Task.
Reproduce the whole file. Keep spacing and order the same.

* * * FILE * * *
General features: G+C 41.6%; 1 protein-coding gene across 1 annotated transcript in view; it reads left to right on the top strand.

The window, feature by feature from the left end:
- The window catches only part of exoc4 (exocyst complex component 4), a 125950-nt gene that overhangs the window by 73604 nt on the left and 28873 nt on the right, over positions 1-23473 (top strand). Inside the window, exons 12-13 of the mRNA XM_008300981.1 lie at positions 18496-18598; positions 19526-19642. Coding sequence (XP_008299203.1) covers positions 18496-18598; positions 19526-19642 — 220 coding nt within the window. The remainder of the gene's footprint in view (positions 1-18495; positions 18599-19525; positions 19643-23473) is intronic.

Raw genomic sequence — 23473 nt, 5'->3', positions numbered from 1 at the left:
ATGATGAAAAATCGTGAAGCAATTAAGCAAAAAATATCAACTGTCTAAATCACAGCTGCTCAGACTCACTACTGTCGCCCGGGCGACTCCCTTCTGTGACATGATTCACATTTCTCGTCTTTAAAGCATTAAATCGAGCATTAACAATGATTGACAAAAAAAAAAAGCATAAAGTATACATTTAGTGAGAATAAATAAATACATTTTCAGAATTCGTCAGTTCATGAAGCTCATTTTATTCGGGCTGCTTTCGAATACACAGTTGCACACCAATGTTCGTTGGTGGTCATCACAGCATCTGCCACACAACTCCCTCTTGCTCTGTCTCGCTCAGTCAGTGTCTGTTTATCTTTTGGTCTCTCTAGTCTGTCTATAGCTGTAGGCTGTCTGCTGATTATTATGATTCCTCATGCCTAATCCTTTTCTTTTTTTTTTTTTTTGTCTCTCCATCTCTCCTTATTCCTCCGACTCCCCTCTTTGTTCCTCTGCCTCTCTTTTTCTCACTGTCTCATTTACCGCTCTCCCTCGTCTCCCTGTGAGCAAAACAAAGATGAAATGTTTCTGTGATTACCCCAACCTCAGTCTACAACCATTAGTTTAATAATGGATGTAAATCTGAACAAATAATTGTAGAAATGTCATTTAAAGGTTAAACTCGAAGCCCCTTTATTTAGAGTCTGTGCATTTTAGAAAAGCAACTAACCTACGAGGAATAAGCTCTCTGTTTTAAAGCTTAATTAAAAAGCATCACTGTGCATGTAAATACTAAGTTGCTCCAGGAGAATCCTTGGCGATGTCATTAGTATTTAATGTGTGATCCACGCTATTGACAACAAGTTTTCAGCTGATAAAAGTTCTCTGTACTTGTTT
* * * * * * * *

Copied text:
General features: G+C 41.6%; 1 protein-coding gene across 1 annotated transcript in view; it reads left to right on the top strand.

The window, feature by feature from the left end:
- The window catches only part of exoc4 (exocyst complex component 4), a 125950-nt gene that overhangs the window by 73604 nt on the left and 28873 nt on the right, over positions 1-23473 (top strand). Inside the window, exons 12-13 of the mRNA XM_008300981.1 lie at positions 18496-18598; positions 19526-19642. Coding sequence (XP_008299203.1) covers positions 18496-18598; positions 19526-19642 — 220 coding nt within the window. The remainder of the gene's footprint in view (positions 1-18495; positions 18599-19525; positions 19643-23473) is intronic.

Raw genomic sequence — 23473 nt, 5'->3', positions numbered from 1 at the left:
ATGATGAAAAATCGTGAAGCAATTAAGCAAAAAATATCAACTGTCTAAATCACAGCTGCTCAGACTCACTACTGTCGCCCGGGCGACTCCCTTCTGTGACATGATTCACATTTCTCGTCTTTAAAGCATTAAATCGAGCATTAACAATGATTGACAAAAAAAAAAAGCATAAAGTATACATTTAGTGAGAATAAATAAATACATTTTCAGAATTCGTCAGTTCATGAAGCTCATTTTATTCGGGCTGCTTTCGAATACACAGTTGCACACCAATGTTCGTTGGTGGTCATCACAGCATCTGCCACACAACTCCCTCTTGCTCTGTCTCGCTCAGTCAGTGTCTGTTTATCTTTTGGTCTCTCTAGTCTGTCTATAGCTGTAGGCTGTCTGCTGATTATTATGATTCCTCATGCCTAATCCTTTTCTTTTTTTTTTTTTTTGTCTCTCCATCTCTCCTTATTCCTCCGACTCCCCTCTTTGTTCCTCTGCCTCTCTTTTTCTCACTGTCTCATTTACCGCTCTCCCTCGTCTCCCTGTGAGCAAAACAAAGATGAAATGTTTCTGTGATTACCCCAACCTCAGTCTACAACCATTAGTTTAATAATGGATGTAAATCTGAACAAATAATTGTAGAAATGTCATTTAAAGGTTAAACTCGAAGCCCCTTTATTTAGAGTCTGTGCATTTTAGAAAAGCAACTAACCTACGAGGAATAAGCTCTCTGTTTTAAAGCTTAATTAAAAAGCATCACTGTGCATGTAAATACTAAGTTGCTCCAGGAGAATCCTTGGCGATGTCATTAGTATTTAATGTGTGATCCACGCTATTGACAACAAGTTTTCAGCTGATAAAAGTTCTCTGTACTTGTTT